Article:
Too many people think that human resources is a low-skill role that primarily involves paper pushing and can be done by essentially anyone. Nothing could be further from the truth.
The functional area of human resources is no less complex than accounting. There is a mind-numbing list of things that a competent HR professional needs to know about, such as the Family and Medical Leave Act, COBRA, wage and hour rules, affirmative-action programs, worker’s compensation, unemployment hearings, hiring guidelines and termination procedures. It is truly scary.
It can be very expensive to get these things wrong. For example, one mistake many small businesses make is to classify a group of employees as exempt (ones who do not receive overtime pay) that should be non-exempt (those that receive overtime pay). In such cases, the result of a wage and hour audit can be financially devastating. In addition to fines, your business will have to pay the overtime that it should have been paying.
You may not have to go back many years for this to be a big number. Because you won’t have good records of the overtime hours worked by employees you thought were exempt, the auditors will estimate this number for you. Trust us, the estimate will not be on the low side. While the costs can cripple your business, the time spent on the audit and fixing the mistakes can be equally damaging.
For years, many small businesses have been able to fly under the radar. This is changing. The Obama administration has put a focus on giving all workers a pay increase. The Department of Labor and IRS are making the rules more difficult for small businesses and have greatly increased enforcement efforts.
The chance of an audit is much higher than it was only a few years ago. Attorneys are now advertising on television trying to get potentially misclassified people to come forward. When it comes to most HR rules, small businesses are much better off being safe than sorry, but you can’t be safe if you don’t know the rules.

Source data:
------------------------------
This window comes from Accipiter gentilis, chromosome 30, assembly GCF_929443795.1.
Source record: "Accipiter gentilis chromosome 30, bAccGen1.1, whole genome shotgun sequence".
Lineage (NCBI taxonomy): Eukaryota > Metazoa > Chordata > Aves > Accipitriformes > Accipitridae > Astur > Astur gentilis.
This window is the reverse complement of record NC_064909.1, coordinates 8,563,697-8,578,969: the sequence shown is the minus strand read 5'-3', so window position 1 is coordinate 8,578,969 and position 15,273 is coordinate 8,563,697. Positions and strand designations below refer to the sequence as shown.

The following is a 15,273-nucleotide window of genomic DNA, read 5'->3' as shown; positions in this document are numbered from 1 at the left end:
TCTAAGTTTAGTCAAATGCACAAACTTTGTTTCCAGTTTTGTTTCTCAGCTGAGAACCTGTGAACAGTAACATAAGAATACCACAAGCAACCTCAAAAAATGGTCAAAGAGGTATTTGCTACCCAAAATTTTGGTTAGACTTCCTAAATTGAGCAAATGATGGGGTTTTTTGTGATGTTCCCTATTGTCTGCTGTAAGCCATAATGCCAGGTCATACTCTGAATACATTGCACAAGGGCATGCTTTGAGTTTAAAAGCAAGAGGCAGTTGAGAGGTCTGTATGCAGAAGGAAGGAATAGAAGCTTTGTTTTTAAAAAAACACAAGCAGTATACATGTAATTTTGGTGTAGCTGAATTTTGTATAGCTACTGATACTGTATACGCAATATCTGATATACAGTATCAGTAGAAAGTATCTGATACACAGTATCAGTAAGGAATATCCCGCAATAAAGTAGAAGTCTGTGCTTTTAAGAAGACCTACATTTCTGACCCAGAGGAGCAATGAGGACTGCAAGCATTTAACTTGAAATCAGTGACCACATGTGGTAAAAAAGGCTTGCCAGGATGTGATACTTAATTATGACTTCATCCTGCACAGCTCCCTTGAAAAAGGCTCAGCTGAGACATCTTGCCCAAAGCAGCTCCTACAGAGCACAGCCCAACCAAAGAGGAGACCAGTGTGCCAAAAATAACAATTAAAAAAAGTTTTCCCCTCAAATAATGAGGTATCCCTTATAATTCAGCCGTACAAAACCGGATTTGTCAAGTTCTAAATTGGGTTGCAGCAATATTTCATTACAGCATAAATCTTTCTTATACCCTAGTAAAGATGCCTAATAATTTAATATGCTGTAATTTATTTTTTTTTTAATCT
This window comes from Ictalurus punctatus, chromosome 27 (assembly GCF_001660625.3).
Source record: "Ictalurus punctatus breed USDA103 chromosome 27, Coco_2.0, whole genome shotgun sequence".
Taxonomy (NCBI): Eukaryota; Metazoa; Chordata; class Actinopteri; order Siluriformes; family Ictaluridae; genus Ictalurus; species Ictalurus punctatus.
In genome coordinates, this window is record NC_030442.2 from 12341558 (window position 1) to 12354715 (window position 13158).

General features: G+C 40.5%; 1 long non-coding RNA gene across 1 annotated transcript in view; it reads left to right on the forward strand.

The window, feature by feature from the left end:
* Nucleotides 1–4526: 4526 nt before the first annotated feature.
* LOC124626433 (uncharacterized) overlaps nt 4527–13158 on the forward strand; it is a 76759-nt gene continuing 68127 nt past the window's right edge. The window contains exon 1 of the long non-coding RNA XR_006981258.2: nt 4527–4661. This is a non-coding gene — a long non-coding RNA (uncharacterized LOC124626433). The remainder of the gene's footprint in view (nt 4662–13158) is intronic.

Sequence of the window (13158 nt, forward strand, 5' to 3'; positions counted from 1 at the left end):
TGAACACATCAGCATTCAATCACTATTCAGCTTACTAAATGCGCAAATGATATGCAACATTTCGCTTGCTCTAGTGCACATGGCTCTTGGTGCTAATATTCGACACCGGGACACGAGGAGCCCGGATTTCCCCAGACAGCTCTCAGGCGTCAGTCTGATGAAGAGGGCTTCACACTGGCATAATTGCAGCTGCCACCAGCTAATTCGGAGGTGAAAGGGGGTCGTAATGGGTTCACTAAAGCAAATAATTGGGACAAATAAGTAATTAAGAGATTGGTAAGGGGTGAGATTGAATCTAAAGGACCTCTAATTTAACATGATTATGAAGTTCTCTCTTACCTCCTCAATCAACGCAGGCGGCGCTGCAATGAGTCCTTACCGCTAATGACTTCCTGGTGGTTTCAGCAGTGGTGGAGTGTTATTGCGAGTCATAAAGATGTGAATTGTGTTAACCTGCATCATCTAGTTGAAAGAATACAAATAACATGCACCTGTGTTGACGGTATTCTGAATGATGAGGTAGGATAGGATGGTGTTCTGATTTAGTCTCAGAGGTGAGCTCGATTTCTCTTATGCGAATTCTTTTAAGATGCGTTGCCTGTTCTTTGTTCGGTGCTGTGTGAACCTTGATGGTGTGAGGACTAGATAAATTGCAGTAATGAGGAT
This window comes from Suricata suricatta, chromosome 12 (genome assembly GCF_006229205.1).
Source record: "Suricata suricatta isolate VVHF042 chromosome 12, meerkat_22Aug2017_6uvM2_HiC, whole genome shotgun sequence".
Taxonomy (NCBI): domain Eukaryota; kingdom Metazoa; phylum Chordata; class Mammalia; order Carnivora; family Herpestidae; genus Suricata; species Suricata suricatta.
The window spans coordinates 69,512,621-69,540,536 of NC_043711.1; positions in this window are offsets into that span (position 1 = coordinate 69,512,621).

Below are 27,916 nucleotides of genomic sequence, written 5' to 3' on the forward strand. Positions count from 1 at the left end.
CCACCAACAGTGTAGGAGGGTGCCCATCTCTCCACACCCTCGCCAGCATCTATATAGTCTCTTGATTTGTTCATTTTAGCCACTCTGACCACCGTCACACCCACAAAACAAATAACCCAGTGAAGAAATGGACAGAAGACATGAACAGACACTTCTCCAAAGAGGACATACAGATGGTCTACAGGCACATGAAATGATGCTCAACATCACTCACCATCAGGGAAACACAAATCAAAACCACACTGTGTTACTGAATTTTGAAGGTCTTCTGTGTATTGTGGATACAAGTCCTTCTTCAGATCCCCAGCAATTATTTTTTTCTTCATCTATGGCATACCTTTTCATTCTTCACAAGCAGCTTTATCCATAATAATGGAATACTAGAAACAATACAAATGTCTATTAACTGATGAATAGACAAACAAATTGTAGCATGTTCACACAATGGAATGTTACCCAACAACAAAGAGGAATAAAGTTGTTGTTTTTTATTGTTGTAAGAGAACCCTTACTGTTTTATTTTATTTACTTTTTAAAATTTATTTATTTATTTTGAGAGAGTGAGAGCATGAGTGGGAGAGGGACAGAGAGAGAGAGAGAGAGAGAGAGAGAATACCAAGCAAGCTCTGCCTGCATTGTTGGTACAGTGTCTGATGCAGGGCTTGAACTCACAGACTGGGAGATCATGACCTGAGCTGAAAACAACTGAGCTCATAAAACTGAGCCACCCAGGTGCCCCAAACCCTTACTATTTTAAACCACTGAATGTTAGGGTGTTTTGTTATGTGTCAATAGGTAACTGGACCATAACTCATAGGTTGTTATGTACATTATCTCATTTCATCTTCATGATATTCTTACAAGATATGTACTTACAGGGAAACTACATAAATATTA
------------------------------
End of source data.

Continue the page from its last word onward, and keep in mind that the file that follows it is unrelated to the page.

If you have even one employee, many federal and state employment regulations apply. To make sure your business is compliant, pursue one of two options:
1. Hire a qualified HR professional.
The best way to know that a prospective HR person is well qualified is to hire someone who holds an HR designation from the HR Certification Institute or the Society of Human Resources. People who hold these designations have passed a test ensuring that they know the rules and regulations.
Find out if potential candidates hold a current designation. To maintain this designation, HR professionals have to meet continuing education requirements that ensure they remain abreast of changes in their discipline.
2. Get outside help.
Many companies need professional HR help, but can’t afford a full-time professional. In such cases, hire a fractional HR manager or a consultant. Again, make sure that your outside help has the proper designation and that it is current.
Such a person can help your business establish proper processes and procedures to ensure it remains compliant. A less knowledgeable person (for example, an administrative assistant) can implement the procedures. The HR professional will be available to help on an as-needed basis and she or he can periodically review the work to ensure things remain on track.
Human resource issues are important. Don’t take shortcuts that could cripple your business.